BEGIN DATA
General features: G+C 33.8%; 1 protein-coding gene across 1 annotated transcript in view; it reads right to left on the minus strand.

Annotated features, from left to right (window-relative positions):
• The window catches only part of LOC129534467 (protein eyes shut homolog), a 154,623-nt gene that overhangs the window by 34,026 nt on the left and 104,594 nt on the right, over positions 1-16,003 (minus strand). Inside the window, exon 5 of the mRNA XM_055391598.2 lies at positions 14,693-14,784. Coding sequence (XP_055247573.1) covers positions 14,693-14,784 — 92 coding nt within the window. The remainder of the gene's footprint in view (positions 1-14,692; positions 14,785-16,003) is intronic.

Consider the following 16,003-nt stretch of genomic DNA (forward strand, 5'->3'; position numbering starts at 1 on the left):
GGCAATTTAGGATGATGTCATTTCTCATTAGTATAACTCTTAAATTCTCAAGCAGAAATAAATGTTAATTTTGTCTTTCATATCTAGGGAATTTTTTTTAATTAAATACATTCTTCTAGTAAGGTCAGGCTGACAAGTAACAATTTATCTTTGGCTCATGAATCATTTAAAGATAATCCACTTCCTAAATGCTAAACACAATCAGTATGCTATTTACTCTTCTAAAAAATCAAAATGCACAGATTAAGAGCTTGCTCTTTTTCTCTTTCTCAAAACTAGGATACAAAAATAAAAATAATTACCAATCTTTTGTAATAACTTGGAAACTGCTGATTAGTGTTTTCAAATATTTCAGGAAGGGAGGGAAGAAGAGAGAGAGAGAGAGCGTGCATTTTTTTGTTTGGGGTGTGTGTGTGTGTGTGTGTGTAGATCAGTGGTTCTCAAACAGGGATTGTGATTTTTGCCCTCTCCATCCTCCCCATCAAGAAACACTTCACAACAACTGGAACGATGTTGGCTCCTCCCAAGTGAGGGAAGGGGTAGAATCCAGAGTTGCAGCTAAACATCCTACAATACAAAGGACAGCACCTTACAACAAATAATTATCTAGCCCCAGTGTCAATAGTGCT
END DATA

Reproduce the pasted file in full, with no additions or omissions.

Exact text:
General features: G+C 33.8%; 1 protein-coding gene across 1 annotated transcript in view; it reads right to left on the minus strand.

Annotated features, from left to right (window-relative positions):
• The window catches only part of LOC129534467 (protein eyes shut homolog), a 154,623-nt gene that overhangs the window by 34,026 nt on the left and 104,594 nt on the right, over positions 1-16,003 (minus strand). Inside the window, exon 5 of the mRNA XM_055391598.2 lies at positions 14,693-14,784. Coding sequence (XP_055247573.1) covers positions 14,693-14,784 — 92 coding nt within the window. The remainder of the gene's footprint in view (positions 1-14,692; positions 14,785-16,003) is intronic.

Consider the following 16,003-nt stretch of genomic DNA (forward strand, 5'->3'; position numbering starts at 1 on the left):
GGCAATTTAGGATGATGTCATTTCTCATTAGTATAACTCTTAAATTCTCAAGCAGAAATAAATGTTAATTTTGTCTTTCATATCTAGGGAATTTTTTTTAATTAAATACATTCTTCTAGTAAGGTCAGGCTGACAAGTAACAATTTATCTTTGGCTCATGAATCATTTAAAGATAATCCACTTCCTAAATGCTAAACACAATCAGTATGCTATTTACTCTTCTAAAAAATCAAAATGCACAGATTAAGAGCTTGCTCTTTTTCTCTTTCTCAAAACTAGGATACAAAAATAAAAATAATTACCAATCTTTTGTAATAACTTGGAAACTGCTGATTAGTGTTTTCAAATATTTCAGGAAGGGAGGGAAGAAGAGAGAGAGAGAGAGCGTGCATTTTTTTGTTTGGGGTGTGTGTGTGTGTGTGTGTGTAGATCAGTGGTTCTCAAACAGGGATTGTGATTTTTGCCCTCTCCATCCTCCCCATCAAGAAACACTTCACAACAACTGGAACGATGTTGGCTCCTCCCAAGTGAGGGAAGGGGTAGAATCCAGAGTTGCAGCTAAACATCCTACAATACAAAGGACAGCACCTTACAACAAATAATTATCTAGCCCCAGTGTCAATAGTGCT